The project continues its eastward lurch. This episode begins with three rueful remarks. First, when I listed the locales that were once or still tenanted by Mizrahi Jews, I left out Yemen, the place from which the most left-out Jews in history, perhaps, came. Second, in my account of Muslim Spain, I failed to reference Christian Spain before the expulsion. Third, some weeks ago, I referred to “the ghetto and the mellah” without differentiating and without explaining what a mellah was.
Yemen’s turn will come much later in the project. Christian Spain before the expulsion gets three sentences for now, all concerning the fate of Don Isaac Abarbanel (b. 1437). Prolifically wealthy by inheritance and learned by dint of effort, Abarbanel became treasurer to King Afonso V of Portugal until the latter died, forcing Abarbanel to flee to Toledo, in Christian Spain. There he invested huge sums in the kingdom’s war against the Moors and attempted on that account to induce Isabel to rescind the Alhambra edict concerning the expulsion of the Jews. He managed to postpone the eviction by … two whole days, whereafter he trudged hither and yon in Italy, writing rabbinical commentaries and serving Gentiles as hired help until he died in 1508.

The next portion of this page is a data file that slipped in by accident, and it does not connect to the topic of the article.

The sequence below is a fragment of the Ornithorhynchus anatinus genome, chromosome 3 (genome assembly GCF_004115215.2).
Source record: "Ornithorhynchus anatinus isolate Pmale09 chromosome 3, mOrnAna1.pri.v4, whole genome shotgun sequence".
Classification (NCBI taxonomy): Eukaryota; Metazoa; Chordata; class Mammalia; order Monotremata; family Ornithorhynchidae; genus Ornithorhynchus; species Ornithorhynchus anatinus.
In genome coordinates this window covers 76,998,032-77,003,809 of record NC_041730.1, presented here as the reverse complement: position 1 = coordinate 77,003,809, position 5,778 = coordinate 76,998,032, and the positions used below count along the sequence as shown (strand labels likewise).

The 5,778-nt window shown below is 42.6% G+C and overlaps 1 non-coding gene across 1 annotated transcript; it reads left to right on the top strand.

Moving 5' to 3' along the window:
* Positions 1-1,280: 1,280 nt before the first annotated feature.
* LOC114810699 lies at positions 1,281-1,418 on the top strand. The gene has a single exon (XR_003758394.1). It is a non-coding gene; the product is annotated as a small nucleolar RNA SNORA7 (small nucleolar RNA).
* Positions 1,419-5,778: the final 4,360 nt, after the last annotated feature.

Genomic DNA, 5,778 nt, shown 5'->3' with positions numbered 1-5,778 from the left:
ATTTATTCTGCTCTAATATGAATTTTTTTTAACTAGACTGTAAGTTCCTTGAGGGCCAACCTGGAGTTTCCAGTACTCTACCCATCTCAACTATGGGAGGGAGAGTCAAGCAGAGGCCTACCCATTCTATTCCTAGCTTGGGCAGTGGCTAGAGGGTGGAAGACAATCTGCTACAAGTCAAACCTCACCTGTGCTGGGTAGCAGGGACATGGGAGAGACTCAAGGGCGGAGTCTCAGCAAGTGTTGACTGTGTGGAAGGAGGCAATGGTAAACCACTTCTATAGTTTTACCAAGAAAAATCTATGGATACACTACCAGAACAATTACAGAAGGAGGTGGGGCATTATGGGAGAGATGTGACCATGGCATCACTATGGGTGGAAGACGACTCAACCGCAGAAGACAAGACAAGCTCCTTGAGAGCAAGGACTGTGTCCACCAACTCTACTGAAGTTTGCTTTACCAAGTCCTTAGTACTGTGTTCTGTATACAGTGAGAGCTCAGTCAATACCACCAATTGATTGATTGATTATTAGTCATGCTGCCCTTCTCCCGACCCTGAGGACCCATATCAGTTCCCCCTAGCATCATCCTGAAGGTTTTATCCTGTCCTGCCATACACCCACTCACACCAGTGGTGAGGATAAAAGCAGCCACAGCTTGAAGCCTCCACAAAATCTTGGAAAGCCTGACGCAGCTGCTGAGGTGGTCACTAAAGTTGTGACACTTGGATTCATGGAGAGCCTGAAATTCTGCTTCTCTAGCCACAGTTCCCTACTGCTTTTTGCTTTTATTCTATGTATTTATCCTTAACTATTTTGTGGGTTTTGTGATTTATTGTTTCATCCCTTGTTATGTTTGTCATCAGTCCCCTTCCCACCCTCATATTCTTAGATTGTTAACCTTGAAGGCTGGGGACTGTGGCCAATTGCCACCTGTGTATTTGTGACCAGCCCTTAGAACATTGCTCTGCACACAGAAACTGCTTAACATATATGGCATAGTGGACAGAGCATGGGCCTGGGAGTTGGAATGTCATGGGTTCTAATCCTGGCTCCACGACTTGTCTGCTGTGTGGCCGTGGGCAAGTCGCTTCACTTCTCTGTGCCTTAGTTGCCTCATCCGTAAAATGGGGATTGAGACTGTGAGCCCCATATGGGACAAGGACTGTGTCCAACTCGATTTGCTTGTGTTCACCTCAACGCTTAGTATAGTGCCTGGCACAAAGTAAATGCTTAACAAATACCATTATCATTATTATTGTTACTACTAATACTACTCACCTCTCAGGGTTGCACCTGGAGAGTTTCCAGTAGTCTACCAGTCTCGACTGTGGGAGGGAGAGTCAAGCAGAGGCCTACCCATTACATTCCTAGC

Now for the mellah. Its story reflects the badly tarnished business of being Jewish in that “Golden Age.” The term mellah denotes “salt” in Arabic and Hebrew. In Fez, Morocco, there was a precinct called Al-Mallah, meaning the saline area, and in 1438 Jews living in central Fez were forcibly resettled there. About 130 years later, much the same happened in Marrakesh. In both cases, the background was as I described it last week: Warring Muslim factors or dynasties alternately called on the Jews to help or ally with them and then, once having achieved victory, locked them behind gates and walls in order to demonstrate their Muslim bona fides and to protect them from the Muslim population.
Three things distinguish the early mellahs from European ghettos. First, they started out as pleasant places, so much so that some visitors to 16th-century Marrakesh preferred that city’s mellah over the rest of the city as their place of accommodation. Second, the sultans who forced the Jews to move to the mellah initially lacked the intent of humiliating them on religious grounds as was typical in Christian-sponsored ghettos. Third, as noted, the mellahs were created in part to protect the Jews from the Muslim population, which didn’t appreciate the logic of the sultan’s need for the Jews and their talents.
The history of the Jews of Fez captures all of this. Jews first settled there in the eighth century C.E. and propelled the city to commercial and cultural prominence. Still, in the middle of their “Golden Age”: